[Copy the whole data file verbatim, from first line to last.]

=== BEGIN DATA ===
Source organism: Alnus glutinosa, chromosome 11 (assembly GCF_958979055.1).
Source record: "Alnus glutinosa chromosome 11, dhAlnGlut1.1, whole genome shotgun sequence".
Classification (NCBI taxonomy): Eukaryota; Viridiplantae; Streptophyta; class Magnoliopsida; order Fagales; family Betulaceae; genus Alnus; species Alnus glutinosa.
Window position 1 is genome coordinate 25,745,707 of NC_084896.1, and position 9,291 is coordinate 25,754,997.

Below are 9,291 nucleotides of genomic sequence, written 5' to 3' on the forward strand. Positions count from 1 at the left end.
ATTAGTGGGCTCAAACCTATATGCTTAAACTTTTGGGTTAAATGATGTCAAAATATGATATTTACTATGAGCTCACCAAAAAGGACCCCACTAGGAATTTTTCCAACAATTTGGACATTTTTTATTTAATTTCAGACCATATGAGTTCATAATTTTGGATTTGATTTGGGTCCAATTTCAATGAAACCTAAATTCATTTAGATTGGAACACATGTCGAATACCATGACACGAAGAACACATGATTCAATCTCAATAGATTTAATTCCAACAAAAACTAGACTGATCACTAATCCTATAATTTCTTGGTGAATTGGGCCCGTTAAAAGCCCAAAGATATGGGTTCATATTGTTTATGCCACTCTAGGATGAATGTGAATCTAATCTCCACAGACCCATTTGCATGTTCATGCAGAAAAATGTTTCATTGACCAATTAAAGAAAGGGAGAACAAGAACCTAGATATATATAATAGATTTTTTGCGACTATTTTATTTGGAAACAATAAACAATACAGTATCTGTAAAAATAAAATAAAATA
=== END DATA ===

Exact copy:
Source organism: Alnus glutinosa, chromosome 11 (assembly GCF_958979055.1).
Source record: "Alnus glutinosa chromosome 11, dhAlnGlut1.1, whole genome shotgun sequence".
Classification (NCBI taxonomy): Eukaryota; Viridiplantae; Streptophyta; class Magnoliopsida; order Fagales; family Betulaceae; genus Alnus; species Alnus glutinosa.
Window position 1 is genome coordinate 25,745,707 of NC_084896.1, and position 9,291 is coordinate 25,754,997.

Below are 9,291 nucleotides of genomic sequence, written 5' to 3' on the forward strand. Positions count from 1 at the left end.
ATTAGTGGGCTCAAACCTATATGCTTAAACTTTTGGGTTAAATGATGTCAAAATATGATATTTACTATGAGCTCACCAAAAAGGACCCCACTAGGAATTTTTCCAACAATTTGGACATTTTTTATTTAATTTCAGACCATATGAGTTCATAATTTTGGATTTGATTTGGGTCCAATTTCAATGAAACCTAAATTCATTTAGATTGGAACACATGTCGAATACCATGACACGAAGAACACATGATTCAATCTCAATAGATTTAATTCCAACAAAAACTAGACTGATCACTAATCCTATAATTTCTTGGTGAATTGGGCCCGTTAAAAGCCCAAAGATATGGGTTCATATTGTTTATGCCACTCTAGGATGAATGTGAATCTAATCTCCACAGACCCATTTGCATGTTCATGCAGAAAAATGTTTCATTGACCAATTAAAGAAAGGGAGAACAAGAACCTAGATATATATAATAGATTTTTTGCGACTATTTTATTTGGAAACAATAAACAATACAGTATCTGTAAAAATAAAATAAAATA